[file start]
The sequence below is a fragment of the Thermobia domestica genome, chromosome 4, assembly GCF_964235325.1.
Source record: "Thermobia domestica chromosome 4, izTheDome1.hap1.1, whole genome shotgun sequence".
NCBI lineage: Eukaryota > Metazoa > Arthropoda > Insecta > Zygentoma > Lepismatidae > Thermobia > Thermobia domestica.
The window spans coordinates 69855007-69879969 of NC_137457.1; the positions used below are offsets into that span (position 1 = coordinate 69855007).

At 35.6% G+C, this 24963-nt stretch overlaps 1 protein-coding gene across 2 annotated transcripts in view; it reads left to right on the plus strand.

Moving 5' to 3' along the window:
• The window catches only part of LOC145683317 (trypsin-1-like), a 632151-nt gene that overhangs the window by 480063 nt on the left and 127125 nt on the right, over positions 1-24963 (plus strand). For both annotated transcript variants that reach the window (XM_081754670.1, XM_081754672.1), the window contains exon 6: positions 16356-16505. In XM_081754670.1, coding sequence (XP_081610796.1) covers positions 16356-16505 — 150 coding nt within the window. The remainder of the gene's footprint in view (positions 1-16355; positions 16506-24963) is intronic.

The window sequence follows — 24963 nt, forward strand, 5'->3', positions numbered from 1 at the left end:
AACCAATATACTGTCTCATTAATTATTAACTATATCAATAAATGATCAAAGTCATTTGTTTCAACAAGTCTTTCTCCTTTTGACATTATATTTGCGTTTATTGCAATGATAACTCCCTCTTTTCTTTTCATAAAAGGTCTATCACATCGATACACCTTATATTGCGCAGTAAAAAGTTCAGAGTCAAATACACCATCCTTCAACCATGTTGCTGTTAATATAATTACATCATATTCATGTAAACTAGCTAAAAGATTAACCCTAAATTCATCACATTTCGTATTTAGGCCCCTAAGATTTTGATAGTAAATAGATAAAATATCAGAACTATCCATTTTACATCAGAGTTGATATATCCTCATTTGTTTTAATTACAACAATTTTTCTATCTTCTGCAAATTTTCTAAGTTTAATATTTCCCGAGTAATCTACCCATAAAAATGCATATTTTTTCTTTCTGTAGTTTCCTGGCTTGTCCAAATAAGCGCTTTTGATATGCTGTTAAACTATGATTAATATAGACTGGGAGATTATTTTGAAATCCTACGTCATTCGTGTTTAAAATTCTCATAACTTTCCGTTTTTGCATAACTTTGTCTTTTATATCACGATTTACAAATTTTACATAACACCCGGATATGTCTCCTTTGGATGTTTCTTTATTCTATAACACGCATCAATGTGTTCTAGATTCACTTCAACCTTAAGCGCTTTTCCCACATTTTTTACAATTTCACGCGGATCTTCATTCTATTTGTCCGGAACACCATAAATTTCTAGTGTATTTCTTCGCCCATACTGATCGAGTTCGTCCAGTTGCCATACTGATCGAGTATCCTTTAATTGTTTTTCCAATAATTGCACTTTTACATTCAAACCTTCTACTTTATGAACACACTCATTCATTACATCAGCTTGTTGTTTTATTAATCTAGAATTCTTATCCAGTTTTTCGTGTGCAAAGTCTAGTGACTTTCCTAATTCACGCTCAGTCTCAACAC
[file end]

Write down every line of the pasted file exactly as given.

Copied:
The sequence below is a fragment of the Thermobia domestica genome, chromosome 4, assembly GCF_964235325.1.
Source record: "Thermobia domestica chromosome 4, izTheDome1.hap1.1, whole genome shotgun sequence".
NCBI lineage: Eukaryota > Metazoa > Arthropoda > Insecta > Zygentoma > Lepismatidae > Thermobia > Thermobia domestica.
The window spans coordinates 69855007-69879969 of NC_137457.1; the positions used below are offsets into that span (position 1 = coordinate 69855007).

At 35.6% G+C, this 24963-nt stretch overlaps 1 protein-coding gene across 2 annotated transcripts in view; it reads left to right on the plus strand.

Moving 5' to 3' along the window:
• The window catches only part of LOC145683317 (trypsin-1-like), a 632151-nt gene that overhangs the window by 480063 nt on the left and 127125 nt on the right, over positions 1-24963 (plus strand). For both annotated transcript variants that reach the window (XM_081754670.1, XM_081754672.1), the window contains exon 6: positions 16356-16505. In XM_081754670.1, coding sequence (XP_081610796.1) covers positions 16356-16505 — 150 coding nt within the window. The remainder of the gene's footprint in view (positions 1-16355; positions 16506-24963) is intronic.

The window sequence follows — 24963 nt, forward strand, 5'->3', positions numbered from 1 at the left end:
AACCAATATACTGTCTCATTAATTATTAACTATATCAATAAATGATCAAAGTCATTTGTTTCAACAAGTCTTTCTCCTTTTGACATTATATTTGCGTTTATTGCAATGATAACTCCCTCTTTTCTTTTCATAAAAGGTCTATCACATCGATACACCTTATATTGCGCAGTAAAAAGTTCAGAGTCAAATACACCATCCTTCAACCATGTTGCTGTTAATATAATTACATCATATTCATGTAAACTAGCTAAAAGATTAACCCTAAATTCATCACATTTCGTATTTAGGCCCCTAAGATTTTGATAGTAAATAGATAAAATATCAGAACTATCCATTTTACATCAGAGTTGATATATCCTCATTTGTTTTAATTACAACAATTTTTCTATCTTCTGCAAATTTTCTAAGTTTAATATTTCCCGAGTAATCTACCCATAAAAATGCATATTTTTTCTTTCTGTAGTTTCCTGGCTTGTCCAAATAAGCGCTTTTGATATGCTGTTAAACTATGATTAATATAGACTGGGAGATTATTTTGAAATCCTACGTCATTCGTGTTTAAAATTCTCATAACTTTCCGTTTTTGCATAACTTTGTCTTTTATATCACGATTTACAAATTTTACATAACACCCGGATATGTCTCCTTTGGATGTTTCTTTATTCTATAACACGCATCAATGTGTTCTAGATTCACTTCAACCTTAAGCGCTTTTCCCACATTTTTTACAATTTCACGCGGATCTTCATTCTATTTGTCCGGAACACCATAAATTTCTAGTGTATTTCTTCGCCCATACTGATCGAGTTCGTCCAGTTGCCATACTGATCGAGTATCCTTTAATTGTTTTTCCAATAATTGCACTTTTACATTCAAACCTTCTACTTTATGAACACACTCATTCATTACATCAGCTTGTTGTTTTATTAATCTAGAATTCTTATCCAGTTTTTCGTGTGCAAAGTCTAGTGACTTTCCTAATTCACGCTCAGTCTCAACAC